As much as the Guyana Trades Union Congress (GTUC) would like to see the teachers’ wages dispute being resolved today, the President of the Union, Lincoln Lewis has said he has no faith that the meeting will bring an end to the impasse.
He made this statement during an interview with <<<<Inews>>>> on Thursday. The trade unionist explained, “I am not optimistic that that tomorrow (today) they are going to come to a resolution. What they need to do is get all the actors on the table”.
According to him, there are several other Ministers and Ministries which need to be involved to sort out the ongoing dispute between the two. “It requires getting all the players, the Ministry of Finance, because they will have to find the money (and the) Social Protection (Ministry) under which the Labour Department falls. Together, the parties have to sit down to find a resolution to this issue,” the trade unionist asserted.
He related that while the process of arbitration has not been wiped off the table, the GTU is now towing the line as the Education Ministry and itself have engaged in bilateral discussions to address the issue.
Lewis said his Union has been in talks with the GTU as they continue to draft plans for what was referred to as unmentionable at this time. He explained, “I’ve been talking with the GTU and I won’t want to talk about what was discussed at this time”.
Although several calls went unanswered by the GTU executives, the union’s President, Mark Lyte disclosed that they are hopeful that the matter will be resolved today.
Asked whether teachers could return the streets if talks failed, he said, “Let’s wait for that time”.
At today’s meeting the GTU is expected to meet with the Education Ministry which has taken on the responsibility of presenting a “matrix of figures” for teachers.
At the last meeting held on Wednesday, both parties were reluctant to give information in relation to a figure being discussed for teachers.
They would only say that talks so far are fruitful and “new information was provided that was not discussed nor considered prior to the offers made earlier”.
When asked what were the “new information” General Secretary of the GTU, Coretta McDonald explained, “Well of course we would want to have all of our teachers benefiting from whatever the increase is going to be so… we would have had promotions and so with promotions come new salaries and so those are all new information”.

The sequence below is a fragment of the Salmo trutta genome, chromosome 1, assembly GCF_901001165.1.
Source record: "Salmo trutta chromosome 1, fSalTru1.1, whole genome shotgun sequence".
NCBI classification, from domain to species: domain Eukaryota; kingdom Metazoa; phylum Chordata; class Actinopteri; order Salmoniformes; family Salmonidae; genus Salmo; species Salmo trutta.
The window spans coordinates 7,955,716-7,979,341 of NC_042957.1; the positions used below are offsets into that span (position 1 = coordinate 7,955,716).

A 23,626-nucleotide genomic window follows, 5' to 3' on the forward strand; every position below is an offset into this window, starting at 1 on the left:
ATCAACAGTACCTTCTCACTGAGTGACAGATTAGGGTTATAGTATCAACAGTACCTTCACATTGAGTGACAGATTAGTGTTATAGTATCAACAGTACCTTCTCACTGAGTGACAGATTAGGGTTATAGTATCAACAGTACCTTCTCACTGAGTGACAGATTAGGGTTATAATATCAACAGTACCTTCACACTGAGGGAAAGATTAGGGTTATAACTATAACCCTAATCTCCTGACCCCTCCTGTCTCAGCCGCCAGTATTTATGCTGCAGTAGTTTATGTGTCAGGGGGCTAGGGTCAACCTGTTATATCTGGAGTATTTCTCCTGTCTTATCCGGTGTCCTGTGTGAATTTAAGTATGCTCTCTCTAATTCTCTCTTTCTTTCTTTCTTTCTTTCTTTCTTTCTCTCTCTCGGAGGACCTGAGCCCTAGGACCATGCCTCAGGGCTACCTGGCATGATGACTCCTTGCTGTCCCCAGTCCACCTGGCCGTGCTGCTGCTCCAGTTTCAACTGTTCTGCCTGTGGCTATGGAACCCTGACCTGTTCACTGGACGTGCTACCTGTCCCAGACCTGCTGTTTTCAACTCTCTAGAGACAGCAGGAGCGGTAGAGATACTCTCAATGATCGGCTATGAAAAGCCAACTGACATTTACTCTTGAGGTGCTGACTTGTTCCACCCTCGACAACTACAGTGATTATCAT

Meanwhile, the Education Minister described the new salaries for teachers as “a work in progress”. “If we may say it’s a work in progress and so the new information is nothing specific that we would wish to share at this point in time. A lot of what has to be sorted out requires the interaction of both parties so that we can resolve the issue”.
On Monday, President David Granger offered a 10 per cent increase for 2016 and eight per cent for 2018.
The GTU had also said in a social media post that, “…an offer of $350 million is made to settle debunching for the period 2011-2018. Teachers to be placed in scales as of January 2019. Payments for debunching and 2018 will be made in December while retroactive 2016 increase will be made in January 2019 if agreed”.
The Head of State said on Wednesday that he was shocked by the Union’s rejection of the offer.
Initially, the GTU was calling for a 40 per cent increase and were set for arbitration after calling off a nationwide strike on September 6. They were however, ready to head back into the streets after the Education Ministry and itself was unable to agree on an arbitration panel.
This had led to the present conciliator, Minister Keith Scott, unilaterally appointing a Chairman who was introduced as University of Guyana Professor, Leyland Lucas.
This time around the GTU were promising an even massive protest, as its sister unions, the Federation of Independent Trade Unions of Guyana (FITUG) and the Guyana Trades Union Congress (GTUC) joined them in their call for better wages for teachers.